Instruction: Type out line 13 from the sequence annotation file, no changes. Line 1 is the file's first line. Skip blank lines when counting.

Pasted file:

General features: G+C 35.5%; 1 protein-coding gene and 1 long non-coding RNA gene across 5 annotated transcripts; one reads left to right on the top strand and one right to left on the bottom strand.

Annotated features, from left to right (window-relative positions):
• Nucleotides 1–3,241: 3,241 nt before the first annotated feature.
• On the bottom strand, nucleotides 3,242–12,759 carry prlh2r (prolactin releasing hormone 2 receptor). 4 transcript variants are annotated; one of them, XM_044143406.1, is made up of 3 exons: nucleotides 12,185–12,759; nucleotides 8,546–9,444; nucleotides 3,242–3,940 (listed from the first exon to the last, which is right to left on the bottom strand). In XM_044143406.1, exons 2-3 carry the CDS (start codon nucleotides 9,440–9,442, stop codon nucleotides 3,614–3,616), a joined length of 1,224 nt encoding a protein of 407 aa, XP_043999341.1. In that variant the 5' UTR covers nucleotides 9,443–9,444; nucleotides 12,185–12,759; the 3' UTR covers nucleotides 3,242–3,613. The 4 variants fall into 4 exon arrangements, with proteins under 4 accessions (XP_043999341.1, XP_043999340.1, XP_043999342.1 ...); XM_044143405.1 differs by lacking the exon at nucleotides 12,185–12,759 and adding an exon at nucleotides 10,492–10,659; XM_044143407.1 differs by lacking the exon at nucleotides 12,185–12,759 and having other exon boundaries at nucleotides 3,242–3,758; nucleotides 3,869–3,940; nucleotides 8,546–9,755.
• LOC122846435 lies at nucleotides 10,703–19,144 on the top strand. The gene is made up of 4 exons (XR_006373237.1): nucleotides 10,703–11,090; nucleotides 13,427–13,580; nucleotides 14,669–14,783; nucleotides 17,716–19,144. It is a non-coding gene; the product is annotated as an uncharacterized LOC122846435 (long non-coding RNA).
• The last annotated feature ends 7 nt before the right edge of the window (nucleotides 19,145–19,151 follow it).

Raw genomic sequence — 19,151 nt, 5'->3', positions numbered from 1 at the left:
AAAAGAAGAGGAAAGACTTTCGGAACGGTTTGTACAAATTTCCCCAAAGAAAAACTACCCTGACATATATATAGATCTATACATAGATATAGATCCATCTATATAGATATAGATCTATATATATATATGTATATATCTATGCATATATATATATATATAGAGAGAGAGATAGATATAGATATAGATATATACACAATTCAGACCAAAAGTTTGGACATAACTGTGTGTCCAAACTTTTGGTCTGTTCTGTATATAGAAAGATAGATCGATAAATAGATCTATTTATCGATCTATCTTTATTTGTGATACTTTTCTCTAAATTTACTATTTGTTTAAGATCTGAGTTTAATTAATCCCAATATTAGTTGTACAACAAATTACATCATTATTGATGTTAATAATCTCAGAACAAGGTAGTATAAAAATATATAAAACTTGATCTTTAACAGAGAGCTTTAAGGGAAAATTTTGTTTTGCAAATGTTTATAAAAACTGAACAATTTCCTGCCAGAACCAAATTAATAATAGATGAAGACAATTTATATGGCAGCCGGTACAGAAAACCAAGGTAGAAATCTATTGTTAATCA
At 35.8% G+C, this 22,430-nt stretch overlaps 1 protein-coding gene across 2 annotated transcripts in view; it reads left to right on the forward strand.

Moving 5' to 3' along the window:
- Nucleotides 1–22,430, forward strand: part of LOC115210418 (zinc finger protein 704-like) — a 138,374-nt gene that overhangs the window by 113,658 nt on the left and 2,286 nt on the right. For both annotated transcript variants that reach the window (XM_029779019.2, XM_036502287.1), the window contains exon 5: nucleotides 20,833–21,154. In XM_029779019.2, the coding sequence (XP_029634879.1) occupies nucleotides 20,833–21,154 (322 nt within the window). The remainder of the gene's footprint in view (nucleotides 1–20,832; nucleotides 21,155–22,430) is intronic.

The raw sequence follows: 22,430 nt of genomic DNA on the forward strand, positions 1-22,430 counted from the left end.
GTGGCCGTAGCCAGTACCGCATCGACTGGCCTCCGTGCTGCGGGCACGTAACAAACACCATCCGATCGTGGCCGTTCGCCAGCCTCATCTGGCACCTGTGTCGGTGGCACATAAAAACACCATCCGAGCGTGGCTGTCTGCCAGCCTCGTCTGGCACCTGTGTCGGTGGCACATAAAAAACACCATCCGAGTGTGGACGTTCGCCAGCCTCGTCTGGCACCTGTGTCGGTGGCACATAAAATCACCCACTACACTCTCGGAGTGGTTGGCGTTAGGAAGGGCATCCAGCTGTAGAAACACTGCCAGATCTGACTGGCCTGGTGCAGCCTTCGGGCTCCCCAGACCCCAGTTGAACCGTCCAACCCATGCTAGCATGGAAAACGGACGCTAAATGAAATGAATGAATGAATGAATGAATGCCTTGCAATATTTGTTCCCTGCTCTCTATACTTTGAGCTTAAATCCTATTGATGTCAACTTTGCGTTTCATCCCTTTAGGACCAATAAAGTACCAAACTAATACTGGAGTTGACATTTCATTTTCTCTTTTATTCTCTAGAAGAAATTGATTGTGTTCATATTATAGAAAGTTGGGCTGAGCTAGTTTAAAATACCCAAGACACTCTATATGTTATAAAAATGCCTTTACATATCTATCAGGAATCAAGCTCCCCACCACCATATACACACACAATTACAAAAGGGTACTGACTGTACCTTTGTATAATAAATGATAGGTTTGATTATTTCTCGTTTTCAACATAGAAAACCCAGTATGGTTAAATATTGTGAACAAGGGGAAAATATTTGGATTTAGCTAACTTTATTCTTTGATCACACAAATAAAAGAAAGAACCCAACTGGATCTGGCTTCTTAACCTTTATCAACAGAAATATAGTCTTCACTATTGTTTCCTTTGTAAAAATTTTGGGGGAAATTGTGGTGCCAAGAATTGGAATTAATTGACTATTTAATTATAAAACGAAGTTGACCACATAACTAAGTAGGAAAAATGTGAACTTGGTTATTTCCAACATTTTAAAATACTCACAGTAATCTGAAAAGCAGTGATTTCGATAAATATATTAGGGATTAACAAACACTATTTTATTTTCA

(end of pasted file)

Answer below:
GTGGCCGTAGCCAGTACCGCATCGACTGGCCTCCGTGCTGCGGGCACGTAACAAACACCATCCGATCGTGGCCGTTCGCCAGCCTCATCTGGCACCTGTGTCGGTGGCACATAAAAACACCATCCGAGCGTGGCTGTCTGCCAGCCTCGTCTGGCACCTGTGTCGGTGGCACATAAAAAACACCATCCGAGTGTGGACGTTCGCCAGCCTCGTCTGGCACCTGTGTCGGTGGCACATAAAATCACCCACTACACTCTCGGAGTGGTTGGCGTTAGGAAGGGCATCCAGCTGTAGAAACACTGCCAGATCTGACTGGCCTGGTGCAGCCTTCGGGCTCCCCAGACCCCAGTTGAACCGTCCAACCCATGCTAGCATGGAAAACGGACGCTAAATGAAATGAATGAATGAATGAATGAATGCCTTGCAATATTTGTTCCCTGCTCTCTATACTTTGAGCTTAAATCCTATTGATGTCAACTTTGCGTTTCATCCCTTTAGGACCAATAAAGTACCAAACTAATACTGGAGTTGACATTTCATTTTCTCTTTTATTCTCTAGAAGAAATTGATTGTGTTCATATTATAGAAAGTTGGGCTGAGCTAGTTTAAAATACCCAAGACACTCTATATGTTATAAAAATGCCTTTACATATCTATCAGGAATCAAGCTCCCCACCACCATATACACACACAATTACAAAAGGGTACTGACTGTACCTTTGTATAATAAATGATAGGTTTGATTATTTCTCGTTTTCAACATAGAAAACCCAGTATGGTTAAATATTGTGAACAAGGGGAAAATATTTGGATTTAGCTAACTTTATTCTTTGATCACACAAATAAAAGAAAGAACCCAACTGGATCTGGCTTCTTAACCTTTATCAACAGAAATATAGTCTTCACTATTGTTTCCTTTGTAAAAATTTTGGGGGAAATTGTGGTGCCAAGAATTGGAATTAATTGACTATTTAATTATAAAACGAAGTTGACCACATAACTAAGTAGGAAAAATGTGAACTTGGTTATTTCCAACATTTTAAAATACTCACAGTAATCTGAAAAGCAGTGATTTCGATAAATATATTAGGGATTAACAAACACTATTTTATTTTCA